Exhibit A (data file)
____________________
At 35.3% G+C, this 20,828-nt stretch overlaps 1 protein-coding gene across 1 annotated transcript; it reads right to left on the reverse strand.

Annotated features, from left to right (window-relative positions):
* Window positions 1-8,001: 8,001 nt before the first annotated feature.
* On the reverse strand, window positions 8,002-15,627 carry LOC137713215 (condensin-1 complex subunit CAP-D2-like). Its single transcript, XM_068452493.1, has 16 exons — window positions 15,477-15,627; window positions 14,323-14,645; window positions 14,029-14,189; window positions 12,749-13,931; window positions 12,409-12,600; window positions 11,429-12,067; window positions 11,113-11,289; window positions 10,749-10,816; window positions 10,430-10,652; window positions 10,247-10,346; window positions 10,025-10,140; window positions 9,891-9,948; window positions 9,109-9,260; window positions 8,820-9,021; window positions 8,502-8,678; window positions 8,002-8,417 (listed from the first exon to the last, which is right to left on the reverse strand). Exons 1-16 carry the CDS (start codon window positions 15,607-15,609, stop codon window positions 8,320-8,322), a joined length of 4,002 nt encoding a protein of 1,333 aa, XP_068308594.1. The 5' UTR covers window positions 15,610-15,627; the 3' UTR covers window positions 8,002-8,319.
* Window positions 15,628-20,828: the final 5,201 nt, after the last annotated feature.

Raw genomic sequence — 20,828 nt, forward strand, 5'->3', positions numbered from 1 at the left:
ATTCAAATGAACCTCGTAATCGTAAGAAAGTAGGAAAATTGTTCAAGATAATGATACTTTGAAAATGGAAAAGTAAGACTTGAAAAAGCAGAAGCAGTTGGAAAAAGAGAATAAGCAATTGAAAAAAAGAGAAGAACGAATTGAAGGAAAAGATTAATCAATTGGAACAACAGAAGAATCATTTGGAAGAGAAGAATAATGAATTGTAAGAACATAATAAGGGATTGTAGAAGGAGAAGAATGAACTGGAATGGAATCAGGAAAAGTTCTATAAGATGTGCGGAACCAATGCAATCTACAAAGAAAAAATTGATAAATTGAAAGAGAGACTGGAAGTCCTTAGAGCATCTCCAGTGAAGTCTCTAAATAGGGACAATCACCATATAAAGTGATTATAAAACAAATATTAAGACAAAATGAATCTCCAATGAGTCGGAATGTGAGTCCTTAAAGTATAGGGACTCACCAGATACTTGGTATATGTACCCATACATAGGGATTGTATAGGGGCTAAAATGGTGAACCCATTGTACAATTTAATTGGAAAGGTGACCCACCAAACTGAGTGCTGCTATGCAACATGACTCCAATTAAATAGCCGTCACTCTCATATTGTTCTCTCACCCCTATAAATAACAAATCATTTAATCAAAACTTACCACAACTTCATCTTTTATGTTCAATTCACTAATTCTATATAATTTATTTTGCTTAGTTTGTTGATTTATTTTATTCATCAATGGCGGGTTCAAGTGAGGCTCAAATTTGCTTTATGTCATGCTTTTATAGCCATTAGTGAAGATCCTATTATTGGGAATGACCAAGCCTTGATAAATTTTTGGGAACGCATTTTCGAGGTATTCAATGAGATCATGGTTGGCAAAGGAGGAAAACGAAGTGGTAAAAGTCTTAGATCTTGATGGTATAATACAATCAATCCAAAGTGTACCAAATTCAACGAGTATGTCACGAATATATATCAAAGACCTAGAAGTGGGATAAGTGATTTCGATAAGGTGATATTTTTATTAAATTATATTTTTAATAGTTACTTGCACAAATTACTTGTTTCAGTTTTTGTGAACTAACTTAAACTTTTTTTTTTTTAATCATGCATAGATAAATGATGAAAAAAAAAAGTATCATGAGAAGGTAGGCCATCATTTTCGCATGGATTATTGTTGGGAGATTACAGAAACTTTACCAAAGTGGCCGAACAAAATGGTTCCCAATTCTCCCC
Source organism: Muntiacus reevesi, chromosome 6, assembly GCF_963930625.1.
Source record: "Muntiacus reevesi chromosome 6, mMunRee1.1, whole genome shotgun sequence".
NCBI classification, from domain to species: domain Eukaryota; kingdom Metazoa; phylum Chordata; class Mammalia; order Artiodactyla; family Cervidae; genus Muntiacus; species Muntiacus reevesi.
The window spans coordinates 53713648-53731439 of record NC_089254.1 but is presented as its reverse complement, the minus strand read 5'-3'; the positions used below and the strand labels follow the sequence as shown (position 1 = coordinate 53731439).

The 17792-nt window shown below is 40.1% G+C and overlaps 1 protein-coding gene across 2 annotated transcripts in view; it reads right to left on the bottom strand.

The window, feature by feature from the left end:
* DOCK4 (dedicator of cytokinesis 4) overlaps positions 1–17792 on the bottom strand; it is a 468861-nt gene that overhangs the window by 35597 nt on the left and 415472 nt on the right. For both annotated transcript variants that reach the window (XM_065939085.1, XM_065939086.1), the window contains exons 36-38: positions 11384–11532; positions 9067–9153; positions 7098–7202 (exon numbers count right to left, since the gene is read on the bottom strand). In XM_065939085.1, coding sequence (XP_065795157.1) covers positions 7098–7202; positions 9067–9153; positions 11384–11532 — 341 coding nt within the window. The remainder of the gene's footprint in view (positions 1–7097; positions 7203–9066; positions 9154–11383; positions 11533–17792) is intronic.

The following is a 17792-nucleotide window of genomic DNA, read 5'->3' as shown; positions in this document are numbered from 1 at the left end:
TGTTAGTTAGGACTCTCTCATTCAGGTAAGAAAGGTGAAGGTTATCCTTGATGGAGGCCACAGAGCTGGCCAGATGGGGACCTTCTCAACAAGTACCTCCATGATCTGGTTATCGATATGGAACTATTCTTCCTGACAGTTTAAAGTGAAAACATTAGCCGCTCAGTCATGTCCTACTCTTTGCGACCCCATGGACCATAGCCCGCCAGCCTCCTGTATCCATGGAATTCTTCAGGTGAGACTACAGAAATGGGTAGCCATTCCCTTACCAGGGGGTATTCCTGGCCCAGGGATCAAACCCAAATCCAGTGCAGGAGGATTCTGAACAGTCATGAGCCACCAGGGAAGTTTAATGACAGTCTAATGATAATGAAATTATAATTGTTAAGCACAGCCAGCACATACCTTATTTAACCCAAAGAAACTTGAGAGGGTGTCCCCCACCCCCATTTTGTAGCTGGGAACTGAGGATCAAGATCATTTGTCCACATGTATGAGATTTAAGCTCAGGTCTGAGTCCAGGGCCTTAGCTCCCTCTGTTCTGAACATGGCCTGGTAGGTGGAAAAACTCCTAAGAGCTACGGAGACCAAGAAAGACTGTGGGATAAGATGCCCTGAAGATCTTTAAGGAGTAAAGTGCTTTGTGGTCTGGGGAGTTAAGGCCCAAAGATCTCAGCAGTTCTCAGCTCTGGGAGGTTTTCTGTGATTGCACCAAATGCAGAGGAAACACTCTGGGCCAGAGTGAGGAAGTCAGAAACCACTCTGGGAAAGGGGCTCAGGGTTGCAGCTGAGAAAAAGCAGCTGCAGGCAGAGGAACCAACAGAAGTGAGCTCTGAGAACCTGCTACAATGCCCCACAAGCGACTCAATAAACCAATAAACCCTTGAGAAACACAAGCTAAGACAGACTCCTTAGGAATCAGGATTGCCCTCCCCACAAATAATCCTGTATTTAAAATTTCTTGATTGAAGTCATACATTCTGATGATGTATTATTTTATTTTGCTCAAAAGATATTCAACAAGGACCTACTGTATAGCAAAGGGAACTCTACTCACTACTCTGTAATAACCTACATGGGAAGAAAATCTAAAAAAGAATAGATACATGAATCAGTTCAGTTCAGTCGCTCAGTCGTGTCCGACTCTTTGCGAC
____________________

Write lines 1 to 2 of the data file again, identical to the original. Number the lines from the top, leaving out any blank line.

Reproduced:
At 35.3% G+C, this 20,828-nt stretch overlaps 1 protein-coding gene across 1 annotated transcript; it reads right to left on the reverse strand.

Annotated features, from left to right (window-relative positions):